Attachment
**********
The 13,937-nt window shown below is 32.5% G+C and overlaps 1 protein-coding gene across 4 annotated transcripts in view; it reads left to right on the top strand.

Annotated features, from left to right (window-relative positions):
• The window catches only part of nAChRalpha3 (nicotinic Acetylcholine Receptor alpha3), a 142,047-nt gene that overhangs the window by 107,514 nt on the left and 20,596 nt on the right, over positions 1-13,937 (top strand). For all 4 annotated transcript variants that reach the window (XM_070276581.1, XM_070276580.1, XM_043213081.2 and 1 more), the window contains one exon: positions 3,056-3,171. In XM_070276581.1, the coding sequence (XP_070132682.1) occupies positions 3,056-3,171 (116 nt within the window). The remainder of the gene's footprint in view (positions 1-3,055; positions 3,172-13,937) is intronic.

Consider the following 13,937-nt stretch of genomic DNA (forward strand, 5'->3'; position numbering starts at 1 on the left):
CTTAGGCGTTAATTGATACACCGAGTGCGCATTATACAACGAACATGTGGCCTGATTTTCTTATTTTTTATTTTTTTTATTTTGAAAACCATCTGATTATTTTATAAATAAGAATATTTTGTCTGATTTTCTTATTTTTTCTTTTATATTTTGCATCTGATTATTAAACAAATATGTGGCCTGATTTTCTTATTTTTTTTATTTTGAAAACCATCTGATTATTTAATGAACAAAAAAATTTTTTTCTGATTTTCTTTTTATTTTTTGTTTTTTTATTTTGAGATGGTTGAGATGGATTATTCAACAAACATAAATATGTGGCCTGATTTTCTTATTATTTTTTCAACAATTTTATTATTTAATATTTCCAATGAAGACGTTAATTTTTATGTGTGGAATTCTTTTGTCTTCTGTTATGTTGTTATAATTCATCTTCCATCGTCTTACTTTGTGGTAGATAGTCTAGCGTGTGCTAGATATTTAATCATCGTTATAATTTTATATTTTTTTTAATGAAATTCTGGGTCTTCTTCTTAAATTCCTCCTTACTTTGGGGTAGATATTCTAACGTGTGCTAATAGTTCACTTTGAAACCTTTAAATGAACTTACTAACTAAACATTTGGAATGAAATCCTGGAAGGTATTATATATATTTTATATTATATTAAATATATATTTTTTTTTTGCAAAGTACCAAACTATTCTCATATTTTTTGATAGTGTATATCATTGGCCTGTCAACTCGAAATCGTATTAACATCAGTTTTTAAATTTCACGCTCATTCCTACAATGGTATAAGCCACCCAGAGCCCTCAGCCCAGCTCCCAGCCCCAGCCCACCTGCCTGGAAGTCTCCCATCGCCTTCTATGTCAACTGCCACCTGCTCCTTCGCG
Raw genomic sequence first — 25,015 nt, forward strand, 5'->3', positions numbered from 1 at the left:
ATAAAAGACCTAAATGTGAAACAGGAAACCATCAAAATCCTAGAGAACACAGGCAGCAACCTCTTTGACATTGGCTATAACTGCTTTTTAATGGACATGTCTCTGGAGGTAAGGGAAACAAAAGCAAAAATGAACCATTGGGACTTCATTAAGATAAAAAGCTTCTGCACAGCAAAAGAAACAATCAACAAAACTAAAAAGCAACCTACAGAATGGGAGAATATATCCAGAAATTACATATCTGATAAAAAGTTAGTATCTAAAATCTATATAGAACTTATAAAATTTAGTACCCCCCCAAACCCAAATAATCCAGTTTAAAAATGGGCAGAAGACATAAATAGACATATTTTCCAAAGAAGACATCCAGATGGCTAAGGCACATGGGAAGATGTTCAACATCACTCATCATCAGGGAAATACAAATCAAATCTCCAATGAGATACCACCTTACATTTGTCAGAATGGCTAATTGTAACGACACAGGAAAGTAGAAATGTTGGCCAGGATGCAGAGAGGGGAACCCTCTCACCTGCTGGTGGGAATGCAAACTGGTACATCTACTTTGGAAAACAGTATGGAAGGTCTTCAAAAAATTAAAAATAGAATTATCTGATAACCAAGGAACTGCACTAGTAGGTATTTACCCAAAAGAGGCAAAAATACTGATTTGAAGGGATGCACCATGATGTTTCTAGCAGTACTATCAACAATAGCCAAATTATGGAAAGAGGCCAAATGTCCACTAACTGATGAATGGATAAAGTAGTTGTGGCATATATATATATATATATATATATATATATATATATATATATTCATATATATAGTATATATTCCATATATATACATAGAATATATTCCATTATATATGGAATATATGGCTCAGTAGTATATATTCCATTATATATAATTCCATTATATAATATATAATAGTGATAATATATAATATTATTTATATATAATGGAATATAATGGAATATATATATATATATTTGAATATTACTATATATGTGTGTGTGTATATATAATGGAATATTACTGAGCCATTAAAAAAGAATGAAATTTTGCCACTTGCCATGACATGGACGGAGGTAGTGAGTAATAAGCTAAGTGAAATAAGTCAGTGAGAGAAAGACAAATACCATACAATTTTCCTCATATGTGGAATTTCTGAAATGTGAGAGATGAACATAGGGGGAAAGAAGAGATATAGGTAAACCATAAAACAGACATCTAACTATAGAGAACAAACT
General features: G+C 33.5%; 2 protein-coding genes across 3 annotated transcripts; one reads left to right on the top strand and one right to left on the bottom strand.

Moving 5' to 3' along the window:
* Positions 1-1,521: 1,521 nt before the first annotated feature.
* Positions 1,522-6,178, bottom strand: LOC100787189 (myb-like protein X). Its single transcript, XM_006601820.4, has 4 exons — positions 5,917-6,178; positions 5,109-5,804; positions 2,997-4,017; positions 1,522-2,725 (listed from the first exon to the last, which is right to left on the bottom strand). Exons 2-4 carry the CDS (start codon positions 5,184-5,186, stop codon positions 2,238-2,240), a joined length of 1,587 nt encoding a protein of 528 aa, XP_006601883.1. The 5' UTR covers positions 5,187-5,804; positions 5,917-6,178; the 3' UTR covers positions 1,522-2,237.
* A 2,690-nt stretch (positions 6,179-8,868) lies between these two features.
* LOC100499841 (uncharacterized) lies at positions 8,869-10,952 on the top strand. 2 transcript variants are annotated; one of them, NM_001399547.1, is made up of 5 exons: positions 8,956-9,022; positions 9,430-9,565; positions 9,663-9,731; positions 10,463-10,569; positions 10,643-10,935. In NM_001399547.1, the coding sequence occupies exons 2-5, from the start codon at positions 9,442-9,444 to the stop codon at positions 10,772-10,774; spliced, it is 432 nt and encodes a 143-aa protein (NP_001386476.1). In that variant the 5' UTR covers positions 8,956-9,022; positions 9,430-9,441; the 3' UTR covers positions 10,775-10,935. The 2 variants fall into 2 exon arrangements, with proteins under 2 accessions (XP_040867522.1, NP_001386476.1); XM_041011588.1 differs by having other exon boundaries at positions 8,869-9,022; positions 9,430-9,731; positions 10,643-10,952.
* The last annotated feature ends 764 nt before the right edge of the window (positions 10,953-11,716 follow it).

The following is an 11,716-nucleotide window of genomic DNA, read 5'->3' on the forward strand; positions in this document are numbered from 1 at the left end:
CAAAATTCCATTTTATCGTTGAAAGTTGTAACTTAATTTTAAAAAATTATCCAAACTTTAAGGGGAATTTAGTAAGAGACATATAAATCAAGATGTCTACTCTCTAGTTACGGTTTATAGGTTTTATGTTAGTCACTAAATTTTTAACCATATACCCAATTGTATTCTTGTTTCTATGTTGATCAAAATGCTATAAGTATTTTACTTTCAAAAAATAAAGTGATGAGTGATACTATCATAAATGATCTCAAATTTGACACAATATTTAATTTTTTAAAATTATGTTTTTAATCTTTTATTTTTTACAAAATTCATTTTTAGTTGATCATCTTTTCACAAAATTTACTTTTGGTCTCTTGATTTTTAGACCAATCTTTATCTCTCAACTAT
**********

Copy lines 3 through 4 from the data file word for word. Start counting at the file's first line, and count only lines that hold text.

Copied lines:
• The window catches only part of nAChRalpha3 (nicotinic Acetylcholine Receptor alpha3), a 142,047-nt gene that overhangs the window by 107,514 nt on the left and 20,596 nt on the right, over positions 1-13,937 (top strand). For all 4 annotated transcript variants that reach the window (XM_070276581.1, XM_070276580.1, XM_043213081.2 and 1 more), the window contains one exon: positions 3,056-3,171. In XM_070276581.1, the coding sequence (XP_070132682.1) occupies positions 3,056-3,171 (116 nt within the window). The remainder of the gene's footprint in view (positions 1-3,055; positions 3,172-13,937) is intronic.

Consider the following 13,937-nt stretch of genomic DNA (forward strand, 5'->3'; position numbering starts at 1 on the left):